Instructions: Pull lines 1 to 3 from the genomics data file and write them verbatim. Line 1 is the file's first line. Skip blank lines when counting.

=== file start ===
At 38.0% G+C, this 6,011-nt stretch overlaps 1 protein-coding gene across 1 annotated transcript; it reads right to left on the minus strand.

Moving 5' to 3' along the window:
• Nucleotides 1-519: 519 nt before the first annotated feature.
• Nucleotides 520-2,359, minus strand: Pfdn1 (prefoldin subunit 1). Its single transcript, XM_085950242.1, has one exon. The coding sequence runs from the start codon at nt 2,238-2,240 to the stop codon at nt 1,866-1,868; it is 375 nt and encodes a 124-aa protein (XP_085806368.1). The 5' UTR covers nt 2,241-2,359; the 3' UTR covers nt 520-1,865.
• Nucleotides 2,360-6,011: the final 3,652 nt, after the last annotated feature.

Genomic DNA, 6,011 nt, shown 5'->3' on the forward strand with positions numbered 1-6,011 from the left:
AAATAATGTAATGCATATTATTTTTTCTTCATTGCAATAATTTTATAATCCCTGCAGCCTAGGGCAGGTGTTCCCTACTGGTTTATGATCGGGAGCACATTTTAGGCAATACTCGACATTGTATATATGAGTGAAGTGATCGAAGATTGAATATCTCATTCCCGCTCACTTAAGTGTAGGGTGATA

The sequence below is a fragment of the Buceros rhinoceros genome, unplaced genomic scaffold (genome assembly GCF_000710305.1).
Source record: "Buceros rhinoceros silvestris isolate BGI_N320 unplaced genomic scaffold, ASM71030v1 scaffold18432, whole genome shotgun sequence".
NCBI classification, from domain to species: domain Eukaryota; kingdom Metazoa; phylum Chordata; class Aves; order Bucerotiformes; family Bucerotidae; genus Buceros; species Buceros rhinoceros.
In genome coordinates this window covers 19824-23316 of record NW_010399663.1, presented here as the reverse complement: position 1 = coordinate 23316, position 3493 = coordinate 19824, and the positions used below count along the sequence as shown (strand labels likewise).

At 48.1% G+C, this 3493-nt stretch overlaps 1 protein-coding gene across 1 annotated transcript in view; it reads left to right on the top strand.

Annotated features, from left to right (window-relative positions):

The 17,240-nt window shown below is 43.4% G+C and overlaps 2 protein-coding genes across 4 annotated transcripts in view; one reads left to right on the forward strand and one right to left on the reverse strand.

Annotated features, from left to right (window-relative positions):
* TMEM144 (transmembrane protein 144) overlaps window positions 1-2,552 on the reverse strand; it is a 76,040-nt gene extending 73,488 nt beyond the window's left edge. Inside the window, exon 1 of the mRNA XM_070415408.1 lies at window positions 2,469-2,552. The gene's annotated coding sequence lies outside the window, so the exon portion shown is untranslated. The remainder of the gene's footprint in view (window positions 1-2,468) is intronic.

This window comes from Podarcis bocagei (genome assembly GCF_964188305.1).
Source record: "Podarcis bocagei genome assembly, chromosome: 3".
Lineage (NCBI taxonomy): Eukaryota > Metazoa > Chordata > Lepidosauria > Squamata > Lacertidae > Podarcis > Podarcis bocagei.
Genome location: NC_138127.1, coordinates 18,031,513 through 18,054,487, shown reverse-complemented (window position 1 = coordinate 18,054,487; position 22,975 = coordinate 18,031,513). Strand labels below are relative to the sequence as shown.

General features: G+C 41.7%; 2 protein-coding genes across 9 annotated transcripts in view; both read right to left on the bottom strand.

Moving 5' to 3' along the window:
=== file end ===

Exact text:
At 38.0% G+C, this 6,011-nt stretch overlaps 1 protein-coding gene across 1 annotated transcript; it reads right to left on the minus strand.

Moving 5' to 3' along the window:
• Nucleotides 1-519: 519 nt before the first annotated feature.